COOPERSTOWN — The village’s Historic Preservation and Architectural Review Board set a public hearing for 5 p.m. Tuesday, Oct. 8, in the village meeting room at 22 Main St., to consider a proposal for a Dunkin’/Baskins Robbins shop at 54 Walnut St.

The committee looked at plans for the store — which would be at the corner of Chestnut and Walnut streets, but would only have driveway access on Walnut — at its monthly meeting, Tuesday, Sept. 10, in the village meeting room at 22 Main St.

HPARB Vice Chair Roger MacMillan called for the public hearing, which was approved unanimously by the board.

The board members looked at architectural drawings from Steve Wilson of Bohler Engineering, which has an office in Albany.

Wilson told the board his client was used to blending into residential neighborhoods and wanted to work with Cooperstown to find an acceptable design. He said a store in Cooperstown would have muted colors, with the exception of the brand’s orange in logos.

“Dunkin’ tries to be very respectful of residential neighborhoods and zoning requirements,” he said.

The store would face north on Walnut Street, with parking and an additional entrance on its western side, facing Chestnut Street, which is also state Route 28, a primary route into Cooperstown.

All four sides of the proposed building were shown on the draft sketches. Wilson also showed a draft with an overhead view of the parking lot, which would have an entrance and exit on Walnut Street.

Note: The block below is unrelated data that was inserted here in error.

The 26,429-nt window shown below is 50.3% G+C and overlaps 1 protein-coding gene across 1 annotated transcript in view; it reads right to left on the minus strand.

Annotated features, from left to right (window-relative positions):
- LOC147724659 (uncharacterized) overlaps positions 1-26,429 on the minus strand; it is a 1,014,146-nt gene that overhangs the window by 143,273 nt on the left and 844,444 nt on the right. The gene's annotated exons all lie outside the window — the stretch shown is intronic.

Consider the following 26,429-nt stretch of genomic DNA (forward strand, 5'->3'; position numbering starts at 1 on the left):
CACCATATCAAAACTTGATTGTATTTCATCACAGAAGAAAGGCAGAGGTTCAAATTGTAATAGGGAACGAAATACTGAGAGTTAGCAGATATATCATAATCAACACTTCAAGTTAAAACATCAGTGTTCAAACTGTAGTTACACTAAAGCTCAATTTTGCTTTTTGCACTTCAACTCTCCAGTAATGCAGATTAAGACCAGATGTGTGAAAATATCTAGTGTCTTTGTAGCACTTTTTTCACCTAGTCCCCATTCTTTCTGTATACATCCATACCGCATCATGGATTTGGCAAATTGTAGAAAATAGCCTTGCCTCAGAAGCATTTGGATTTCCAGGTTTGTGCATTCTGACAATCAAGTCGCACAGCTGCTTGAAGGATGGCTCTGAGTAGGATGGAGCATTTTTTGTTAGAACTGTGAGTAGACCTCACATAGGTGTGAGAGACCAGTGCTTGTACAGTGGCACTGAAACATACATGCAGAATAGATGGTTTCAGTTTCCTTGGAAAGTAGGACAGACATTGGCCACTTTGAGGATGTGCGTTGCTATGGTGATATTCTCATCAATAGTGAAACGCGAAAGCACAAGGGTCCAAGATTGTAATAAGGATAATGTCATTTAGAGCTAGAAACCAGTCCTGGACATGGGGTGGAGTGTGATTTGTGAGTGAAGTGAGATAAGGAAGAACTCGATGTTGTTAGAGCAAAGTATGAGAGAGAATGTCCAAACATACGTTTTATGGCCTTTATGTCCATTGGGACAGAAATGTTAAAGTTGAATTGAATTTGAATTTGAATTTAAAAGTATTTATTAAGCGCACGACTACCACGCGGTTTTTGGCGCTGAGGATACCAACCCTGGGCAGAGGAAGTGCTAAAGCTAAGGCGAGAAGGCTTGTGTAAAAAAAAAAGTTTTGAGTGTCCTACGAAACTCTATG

The store would have a drive-through on its eastern side, and the traffic would go one way, counter-clockwise around the store.

Board members told Bohler they saw some problems with his design, including a large chimney-like structure with the company logo, which would be on the entrance facing north on Walnut Street. Unsure what to call the feature, Board Chair Liz Callahan asked Wilson its name. He called it a branding tower. She told him it wasn’t in the character of a residential neighborhood.

Callahan also questioned the window-high trim, which goes around the entire building, suggesting something less tall might be more appropriate.

The board suggested Wilson make the changes for the public hearing.

MacMillan said approval would be made based on the structure’s compatibility with the neighborhood.

The project must also get approval from the village’s Planning Board and Board of Trustees, where other issues, such as signage and the impact on traffic adjacent to the Cooperstown Central School District, will be considered.

Wilson said Tuesday he is also working out issues with the Planning Board, which will hold its next meeting at 4:30 p.m., Tuesday, Sept. 17.

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